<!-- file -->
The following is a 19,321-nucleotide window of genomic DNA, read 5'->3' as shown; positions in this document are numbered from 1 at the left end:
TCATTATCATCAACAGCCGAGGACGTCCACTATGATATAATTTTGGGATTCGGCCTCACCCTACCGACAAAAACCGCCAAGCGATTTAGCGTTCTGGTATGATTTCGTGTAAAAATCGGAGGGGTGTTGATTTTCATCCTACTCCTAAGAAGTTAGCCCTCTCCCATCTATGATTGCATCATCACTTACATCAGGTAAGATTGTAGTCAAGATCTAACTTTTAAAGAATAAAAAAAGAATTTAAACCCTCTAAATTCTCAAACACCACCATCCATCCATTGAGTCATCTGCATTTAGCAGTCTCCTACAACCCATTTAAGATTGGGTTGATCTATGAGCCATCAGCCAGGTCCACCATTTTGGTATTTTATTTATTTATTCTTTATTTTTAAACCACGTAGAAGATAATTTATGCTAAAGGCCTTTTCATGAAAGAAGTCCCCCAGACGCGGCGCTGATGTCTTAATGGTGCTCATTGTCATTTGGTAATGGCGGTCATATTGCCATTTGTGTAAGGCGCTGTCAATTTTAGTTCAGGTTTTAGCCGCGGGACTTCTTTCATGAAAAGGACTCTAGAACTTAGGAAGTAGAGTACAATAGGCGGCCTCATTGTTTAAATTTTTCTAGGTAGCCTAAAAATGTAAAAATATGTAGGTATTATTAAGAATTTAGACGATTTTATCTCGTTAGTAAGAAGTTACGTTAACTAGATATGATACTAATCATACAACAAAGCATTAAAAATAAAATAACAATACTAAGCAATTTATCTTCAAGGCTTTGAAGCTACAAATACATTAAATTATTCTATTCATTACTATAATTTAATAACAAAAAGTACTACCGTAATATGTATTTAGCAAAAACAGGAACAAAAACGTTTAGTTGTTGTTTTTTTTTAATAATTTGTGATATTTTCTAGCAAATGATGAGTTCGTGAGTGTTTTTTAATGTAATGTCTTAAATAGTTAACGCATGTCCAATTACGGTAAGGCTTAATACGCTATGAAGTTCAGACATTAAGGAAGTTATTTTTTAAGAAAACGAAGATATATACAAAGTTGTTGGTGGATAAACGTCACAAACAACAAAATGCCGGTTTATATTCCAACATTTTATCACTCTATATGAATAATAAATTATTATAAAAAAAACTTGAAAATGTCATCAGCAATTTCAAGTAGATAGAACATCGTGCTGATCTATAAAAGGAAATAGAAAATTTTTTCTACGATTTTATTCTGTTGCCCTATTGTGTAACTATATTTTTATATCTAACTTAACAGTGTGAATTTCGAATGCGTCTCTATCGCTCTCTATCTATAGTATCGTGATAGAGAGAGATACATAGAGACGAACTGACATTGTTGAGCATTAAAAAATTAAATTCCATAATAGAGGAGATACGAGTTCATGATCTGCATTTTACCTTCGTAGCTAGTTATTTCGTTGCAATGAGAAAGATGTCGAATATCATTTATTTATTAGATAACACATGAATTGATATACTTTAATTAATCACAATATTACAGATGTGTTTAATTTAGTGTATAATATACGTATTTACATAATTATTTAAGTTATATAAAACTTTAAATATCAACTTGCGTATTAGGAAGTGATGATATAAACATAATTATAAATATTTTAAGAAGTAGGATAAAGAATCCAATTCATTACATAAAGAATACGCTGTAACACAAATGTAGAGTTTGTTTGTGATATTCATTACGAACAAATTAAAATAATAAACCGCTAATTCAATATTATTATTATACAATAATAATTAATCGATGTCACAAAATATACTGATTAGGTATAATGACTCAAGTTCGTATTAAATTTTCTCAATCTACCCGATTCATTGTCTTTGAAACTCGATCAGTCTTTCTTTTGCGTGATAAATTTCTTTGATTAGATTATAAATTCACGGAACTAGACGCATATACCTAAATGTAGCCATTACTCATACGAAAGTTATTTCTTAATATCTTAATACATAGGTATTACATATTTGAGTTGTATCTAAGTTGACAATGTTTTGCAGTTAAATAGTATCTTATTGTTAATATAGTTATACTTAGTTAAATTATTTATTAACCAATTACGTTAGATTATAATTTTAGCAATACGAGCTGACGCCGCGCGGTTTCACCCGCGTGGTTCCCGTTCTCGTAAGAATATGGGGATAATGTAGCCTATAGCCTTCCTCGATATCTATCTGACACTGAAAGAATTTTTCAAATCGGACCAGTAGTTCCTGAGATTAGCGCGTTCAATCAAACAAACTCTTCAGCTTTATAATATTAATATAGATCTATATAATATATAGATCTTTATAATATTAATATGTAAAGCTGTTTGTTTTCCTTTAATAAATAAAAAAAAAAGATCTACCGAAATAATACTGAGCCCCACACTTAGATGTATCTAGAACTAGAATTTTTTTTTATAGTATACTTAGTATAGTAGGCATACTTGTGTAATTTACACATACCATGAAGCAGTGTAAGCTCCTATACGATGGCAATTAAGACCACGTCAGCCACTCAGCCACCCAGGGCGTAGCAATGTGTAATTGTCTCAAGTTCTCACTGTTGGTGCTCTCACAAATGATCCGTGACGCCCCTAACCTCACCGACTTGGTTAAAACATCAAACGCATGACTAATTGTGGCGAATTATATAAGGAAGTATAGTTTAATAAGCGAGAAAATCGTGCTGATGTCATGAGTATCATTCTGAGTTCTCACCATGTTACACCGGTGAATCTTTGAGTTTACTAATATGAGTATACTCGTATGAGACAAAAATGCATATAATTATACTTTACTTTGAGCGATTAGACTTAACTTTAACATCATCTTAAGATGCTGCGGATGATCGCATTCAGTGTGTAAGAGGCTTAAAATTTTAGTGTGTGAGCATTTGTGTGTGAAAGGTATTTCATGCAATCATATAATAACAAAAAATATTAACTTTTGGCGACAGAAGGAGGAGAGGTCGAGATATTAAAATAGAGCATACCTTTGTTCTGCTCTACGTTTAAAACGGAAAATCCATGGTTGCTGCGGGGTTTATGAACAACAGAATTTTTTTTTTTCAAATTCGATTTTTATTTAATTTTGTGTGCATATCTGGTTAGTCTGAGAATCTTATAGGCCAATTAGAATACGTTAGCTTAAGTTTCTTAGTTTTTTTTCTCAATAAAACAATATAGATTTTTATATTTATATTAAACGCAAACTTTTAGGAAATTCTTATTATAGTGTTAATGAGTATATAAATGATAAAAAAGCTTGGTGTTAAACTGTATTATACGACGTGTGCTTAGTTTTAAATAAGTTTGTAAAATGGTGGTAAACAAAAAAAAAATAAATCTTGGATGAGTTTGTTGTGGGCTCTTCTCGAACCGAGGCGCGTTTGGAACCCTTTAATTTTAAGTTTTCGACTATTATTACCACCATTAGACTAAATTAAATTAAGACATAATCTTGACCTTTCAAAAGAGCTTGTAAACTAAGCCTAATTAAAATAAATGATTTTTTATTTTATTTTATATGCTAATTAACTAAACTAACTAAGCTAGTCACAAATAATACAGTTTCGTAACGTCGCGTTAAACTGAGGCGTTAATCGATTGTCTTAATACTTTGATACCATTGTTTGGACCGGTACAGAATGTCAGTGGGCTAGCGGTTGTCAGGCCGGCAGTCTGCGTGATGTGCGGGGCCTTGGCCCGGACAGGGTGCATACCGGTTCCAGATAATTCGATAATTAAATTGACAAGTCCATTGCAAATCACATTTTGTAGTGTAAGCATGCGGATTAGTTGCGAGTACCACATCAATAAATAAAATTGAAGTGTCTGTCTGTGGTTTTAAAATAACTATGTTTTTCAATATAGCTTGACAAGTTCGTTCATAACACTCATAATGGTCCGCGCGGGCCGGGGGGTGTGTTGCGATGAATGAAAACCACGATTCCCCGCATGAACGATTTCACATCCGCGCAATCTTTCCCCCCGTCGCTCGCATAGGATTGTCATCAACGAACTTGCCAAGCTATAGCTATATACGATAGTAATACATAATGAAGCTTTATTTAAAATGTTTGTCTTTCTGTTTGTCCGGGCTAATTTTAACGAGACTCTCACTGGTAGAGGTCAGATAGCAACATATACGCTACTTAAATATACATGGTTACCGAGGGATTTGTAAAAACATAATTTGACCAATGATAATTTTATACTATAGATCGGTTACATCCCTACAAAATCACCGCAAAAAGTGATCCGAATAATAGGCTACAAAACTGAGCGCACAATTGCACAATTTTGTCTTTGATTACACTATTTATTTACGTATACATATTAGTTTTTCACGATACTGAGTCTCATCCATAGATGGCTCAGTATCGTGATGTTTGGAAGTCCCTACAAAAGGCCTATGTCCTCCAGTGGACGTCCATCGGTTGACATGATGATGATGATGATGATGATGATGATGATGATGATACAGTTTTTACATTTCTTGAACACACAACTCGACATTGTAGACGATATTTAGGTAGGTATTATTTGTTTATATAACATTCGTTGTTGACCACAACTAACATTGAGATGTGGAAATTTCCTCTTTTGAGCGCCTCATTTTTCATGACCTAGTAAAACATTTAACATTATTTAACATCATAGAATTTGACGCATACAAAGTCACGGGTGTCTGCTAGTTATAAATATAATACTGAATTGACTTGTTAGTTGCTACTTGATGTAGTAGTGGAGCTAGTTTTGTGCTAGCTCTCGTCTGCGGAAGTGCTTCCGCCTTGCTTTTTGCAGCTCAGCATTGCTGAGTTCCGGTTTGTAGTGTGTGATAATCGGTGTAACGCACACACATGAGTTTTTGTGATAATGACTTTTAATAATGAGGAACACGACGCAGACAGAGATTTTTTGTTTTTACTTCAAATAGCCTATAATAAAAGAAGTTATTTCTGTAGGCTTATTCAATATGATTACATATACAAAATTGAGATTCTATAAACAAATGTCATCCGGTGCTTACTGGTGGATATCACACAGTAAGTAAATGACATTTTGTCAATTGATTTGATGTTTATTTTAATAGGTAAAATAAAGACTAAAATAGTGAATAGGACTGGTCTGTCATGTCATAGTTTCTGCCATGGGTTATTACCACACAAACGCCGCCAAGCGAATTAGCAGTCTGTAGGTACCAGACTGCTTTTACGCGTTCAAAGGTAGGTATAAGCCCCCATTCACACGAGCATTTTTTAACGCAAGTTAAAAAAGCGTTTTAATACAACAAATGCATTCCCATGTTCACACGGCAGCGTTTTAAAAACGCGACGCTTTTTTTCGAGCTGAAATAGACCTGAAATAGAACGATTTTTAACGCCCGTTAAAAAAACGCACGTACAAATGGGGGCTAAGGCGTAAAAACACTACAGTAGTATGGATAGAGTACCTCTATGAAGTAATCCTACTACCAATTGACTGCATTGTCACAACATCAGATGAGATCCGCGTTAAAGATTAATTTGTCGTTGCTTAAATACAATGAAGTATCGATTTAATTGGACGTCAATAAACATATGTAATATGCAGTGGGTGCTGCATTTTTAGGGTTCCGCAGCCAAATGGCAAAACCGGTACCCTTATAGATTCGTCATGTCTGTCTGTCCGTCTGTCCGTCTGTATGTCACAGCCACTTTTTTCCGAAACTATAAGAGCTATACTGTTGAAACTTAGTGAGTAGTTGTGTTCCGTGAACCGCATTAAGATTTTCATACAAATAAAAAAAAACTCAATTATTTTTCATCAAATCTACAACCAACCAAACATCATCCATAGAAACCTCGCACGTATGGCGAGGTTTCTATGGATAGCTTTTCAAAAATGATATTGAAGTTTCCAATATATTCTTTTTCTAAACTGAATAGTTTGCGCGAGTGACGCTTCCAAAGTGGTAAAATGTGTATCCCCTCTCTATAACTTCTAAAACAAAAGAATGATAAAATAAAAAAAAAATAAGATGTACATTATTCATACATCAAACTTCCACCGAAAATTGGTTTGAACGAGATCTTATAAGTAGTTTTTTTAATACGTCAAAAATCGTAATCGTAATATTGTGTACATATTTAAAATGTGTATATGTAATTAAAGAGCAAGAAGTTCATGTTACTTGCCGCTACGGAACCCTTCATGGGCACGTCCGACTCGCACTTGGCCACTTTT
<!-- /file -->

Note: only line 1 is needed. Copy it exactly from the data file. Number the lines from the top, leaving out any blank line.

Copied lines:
The following is a 19,321-nucleotide window of genomic DNA, read 5'->3' as shown; positions in this document are numbered from 1 at the left end: